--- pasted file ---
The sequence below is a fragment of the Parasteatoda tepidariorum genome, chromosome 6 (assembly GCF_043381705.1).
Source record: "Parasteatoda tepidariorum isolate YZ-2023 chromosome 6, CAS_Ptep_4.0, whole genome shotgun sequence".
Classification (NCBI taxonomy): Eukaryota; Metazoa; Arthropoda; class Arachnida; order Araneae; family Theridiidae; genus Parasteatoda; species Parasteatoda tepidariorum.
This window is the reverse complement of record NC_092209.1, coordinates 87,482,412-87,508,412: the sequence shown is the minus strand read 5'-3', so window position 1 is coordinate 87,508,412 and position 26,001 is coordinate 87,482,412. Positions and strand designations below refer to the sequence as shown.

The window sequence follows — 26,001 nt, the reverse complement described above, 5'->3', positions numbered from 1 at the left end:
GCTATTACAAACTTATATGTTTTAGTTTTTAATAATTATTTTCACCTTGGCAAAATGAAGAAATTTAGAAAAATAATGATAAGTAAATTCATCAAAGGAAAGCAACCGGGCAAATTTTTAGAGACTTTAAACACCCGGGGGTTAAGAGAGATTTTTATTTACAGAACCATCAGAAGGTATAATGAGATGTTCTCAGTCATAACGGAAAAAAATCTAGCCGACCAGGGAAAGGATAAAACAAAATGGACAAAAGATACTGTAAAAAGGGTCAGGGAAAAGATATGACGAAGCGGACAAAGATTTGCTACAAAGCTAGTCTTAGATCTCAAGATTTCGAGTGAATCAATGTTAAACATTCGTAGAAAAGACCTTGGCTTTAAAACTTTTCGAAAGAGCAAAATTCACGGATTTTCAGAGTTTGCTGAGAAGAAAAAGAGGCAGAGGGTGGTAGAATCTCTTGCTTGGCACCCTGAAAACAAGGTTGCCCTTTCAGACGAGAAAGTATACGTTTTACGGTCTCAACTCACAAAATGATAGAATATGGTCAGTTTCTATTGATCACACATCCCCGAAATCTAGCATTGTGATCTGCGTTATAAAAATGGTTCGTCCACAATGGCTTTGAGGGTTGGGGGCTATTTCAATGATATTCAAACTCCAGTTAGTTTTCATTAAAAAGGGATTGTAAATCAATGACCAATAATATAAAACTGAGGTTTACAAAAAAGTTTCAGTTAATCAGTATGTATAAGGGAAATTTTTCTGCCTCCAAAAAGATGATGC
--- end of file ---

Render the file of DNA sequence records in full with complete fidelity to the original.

The sequence below is a fragment of the Parasteatoda tepidariorum genome, chromosome 6 (assembly GCF_043381705.1).
Source record: "Parasteatoda tepidariorum isolate YZ-2023 chromosome 6, CAS_Ptep_4.0, whole genome shotgun sequence".
Classification (NCBI taxonomy): Eukaryota; Metazoa; Arthropoda; class Arachnida; order Araneae; family Theridiidae; genus Parasteatoda; species Parasteatoda tepidariorum.
This window is the reverse complement of record NC_092209.1, coordinates 87,482,412-87,508,412: the sequence shown is the minus strand read 5'-3', so window position 1 is coordinate 87,508,412 and position 26,001 is coordinate 87,482,412. Positions and strand designations below refer to the sequence as shown.

The window sequence follows — 26,001 nt, the reverse complement described above, 5'->3', positions numbered from 1 at the left end:
GCTATTACAAACTTATATGTTTTAGTTTTTAATAATTATTTTCACCTTGGCAAAATGAAGAAATTTAGAAAAATAATGATAAGTAAATTCATCAAAGGAAAGCAACCGGGCAAATTTTTAGAGACTTTAAACACCCGGGGGTTAAGAGAGATTTTTATTTACAGAACCATCAGAAGGTATAATGAGATGTTCTCAGTCATAACGGAAAAAAATCTAGCCGACCAGGGAAAGGATAAAACAAAATGGACAAAAGATACTGTAAAAAGGGTCAGGGAAAAGATATGACGAAGCGGACAAAGATTTGCTACAAAGCTAGTCTTAGATCTCAAGATTTCGAGTGAATCAATGTTAAACATTCGTAGAAAAGACCTTGGCTTTAAAACTTTTCGAAAGAGCAAAATTCACGGATTTTCAGAGTTTGCTGAGAAGAAAAAGAGGCAGAGGGTGGTAGAATCTCTTGCTTGGCACCCTGAAAACAAGGTTGCCCTTTCAGACGAGAAAGTATACGTTTTACGGTCTCAACTCACAAAATGATAGAATATGGTCAGTTTCTATTGATCACACATCCCCGAAATCTAGCATTGTGATCTGCGTTATAAAAATGGTTCGTCCACAATGGCTTTGAGGGTTGGGGGCTATTTCAATGATATTCAAACTCCAGTTAGTTTTCATTAAAAAGGGATTGTAAATCAATGACCAATAATATAAAACTGAGGTTTACAAAAAAGTTTCAGTTAATCAGTATGTATAAGGGAAATTTTTCTGCCTCCAAAAAGATGATGC